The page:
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Transcript from Live Q&A with James Roeske: Preventing SoD violations with scheduled and automated user access reviews

by Allison Martin

I recently moderated a web forum with James Roeske of Savera Systems on preventing SoD violations with scheduled and automated user access reviews. James took questions on timelines for implement automated user access reviews, the logging capabilities of SAP BusinessObjects Access Control, how automated user access reviews affect organizational dynamics, and other topics.

For the full Q&A, you can view the questions and James's responses in the Compliance Forum, or read excerpts from the transcript of the Q&A below.

Allison Martin (moderator): Welcome to today's forum on Access Control and User Access Reviews (UARs).

This is a great opportunity to ask James Roeske your questions on developing scheduled User Access Reviews to protect your SAP systems, based on his extensive experience with SAP BusinessObjects Access Control. James is a compliance expert, a featured speaker at our GRC conferences, and President at Savera Systems.

James, thank you for joining us today!

James Roeske: Thank you Allison for the opportunity to answer questions on this very important compliance topic.

Marko Suswanto: Howdy, James,

I would like to know, could you share with us a brief strategy on how to perform scheduled and automated user access/SoD reviews using GRC10 with the following conditions:

1. Your client resides in multilocations and each location could have a different organization structure. CMIIW, can we use multiple rulesets for this?

2. Your client's IT environment still runs an old application which doesn't have the role management feature. Could it be possible to perform scheduled and automated user access/SoD reviews using GRC10?

Thank you and looking forward to hearing your opinion.


Marko S

James Roeske: Hello Marko,

Thank you for the question. Unfortunately I have not had a customer implement UAR in GRC 10 up to this date. As a result I will be addressing the configuration details about 5.3 in this session and the general concept of performing User Access Reviews within Access Controls.

But, I'm in the process of updating my UAR presentation material to include detailed GRC 10 insight. I hope to be presenting on this topic and other GRC 10 related content at the GRC 2012 conference. Hope to see you there.

nancyrotfort: James –

Are automated user access reviews performed at the role level only?

Also - what modules of GRC do you need to have installed?

James Roeske: Hello Nancy, thanks for the questions!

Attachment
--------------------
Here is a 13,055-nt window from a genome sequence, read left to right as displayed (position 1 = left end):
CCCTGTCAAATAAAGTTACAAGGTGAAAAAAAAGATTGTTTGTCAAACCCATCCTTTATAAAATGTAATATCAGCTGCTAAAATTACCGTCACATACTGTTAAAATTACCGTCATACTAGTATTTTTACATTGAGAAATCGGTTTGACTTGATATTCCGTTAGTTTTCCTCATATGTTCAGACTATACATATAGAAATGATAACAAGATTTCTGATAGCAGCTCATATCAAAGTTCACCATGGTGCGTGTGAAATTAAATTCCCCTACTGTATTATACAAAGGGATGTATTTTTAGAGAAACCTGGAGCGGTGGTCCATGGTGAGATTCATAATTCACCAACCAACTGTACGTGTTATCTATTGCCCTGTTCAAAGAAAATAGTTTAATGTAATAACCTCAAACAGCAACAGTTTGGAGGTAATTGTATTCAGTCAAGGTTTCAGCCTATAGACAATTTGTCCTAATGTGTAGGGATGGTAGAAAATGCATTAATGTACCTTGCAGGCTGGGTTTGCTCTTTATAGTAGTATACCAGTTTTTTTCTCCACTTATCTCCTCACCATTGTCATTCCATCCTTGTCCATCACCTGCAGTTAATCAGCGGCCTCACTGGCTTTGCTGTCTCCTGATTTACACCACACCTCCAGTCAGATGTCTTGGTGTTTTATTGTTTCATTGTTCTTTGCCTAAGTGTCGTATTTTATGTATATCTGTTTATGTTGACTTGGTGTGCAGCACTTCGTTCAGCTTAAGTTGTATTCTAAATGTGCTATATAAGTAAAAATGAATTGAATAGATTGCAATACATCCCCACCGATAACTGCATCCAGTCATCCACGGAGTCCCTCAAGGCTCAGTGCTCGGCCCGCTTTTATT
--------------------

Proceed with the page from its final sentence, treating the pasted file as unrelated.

Yes UAR's are preformed at the Role level which allows your approvers to decide if they should retain individual roles assigned to their user master record.

Wel l if you are a GRC Access Control 5.3 customer you most likely have all 4 modules installed already even if you are not using them all. But for UAR to operate it requires RAR, ERM, and CUP to all work together for the User Access Review process. Most customers are not using ERM, but don't worry there is very minimal configuration required in ERM just to activate the User Access Review part.

Allison Martin (moderator): James, a question that came up during one of your recent presentations, was how long does it typically take to set up and implement an automated UAR? Can you provide some insight into this?

James Roeske: Allison, one of the benefits of utilizing UAR in Access Controls is that it can be setup relatively quickly so a customer can start getting some ROI faster.

The timing of how quickly the customer can get up and running does depend on a few factors:

1. Do they already utilize CUP and have some of the base workflow configuration knowledge and technical post-installation tasks already completed?

2. Are they already using ERM and have the base configuration such as landscape and connectors configured?

3. Do they already have a manual UAR process established that will be automated using GRC Access Controls......or are we starting from scratch to develop a brand new business process for access reviews which will need to be designed and approved within the company?

Bottom line is that the technical aspect to configure UAR is relatively easy especially if the foundation of configuration is already there and a customer is already using RAR and CUP (ERM has the smallest amount of configuration required). Most of the time on the project is spent on process design and testing to make sure everything is working the way you want before you start sending out 100's if not 1000's of emails and workflow items for a company wide User Access Review. 

At our latest customer we were able to take them into production with UAR in a 4-week period which consisted of process design, configuration, testing and go live support for a company wide User Access Review.


SiobhanBarnett: James,

Do you have any tips to perform UAR's at org level? Would this be something that makes sense to do?

We are also investigating setting up our mitigating controls at org level - is this activity very high maintenance ongoing?

Thanks in advance.

James Roeske: Hello,

"Org Level" topics seem to be a hot area of discussion with customers lately. Could you please expand on your current Org level structure and what you are thinking about doing? This will help me better understand your situation before I try to give any advice. I especially have a lot of passion around the topic of mitigations since many customers are not using them effectively, nor maintaining them properly long term.


MaryTesterman: Hello James,

What is the best way to approach user access reviews when you do not have GRC or any other software designed for this purpose?



Marko Suswanto: Hi, Mary,

Great question, I found many situations like this and I am trying to find out on how we perform user/role remediation without using GRC or any other software designed for this purpose.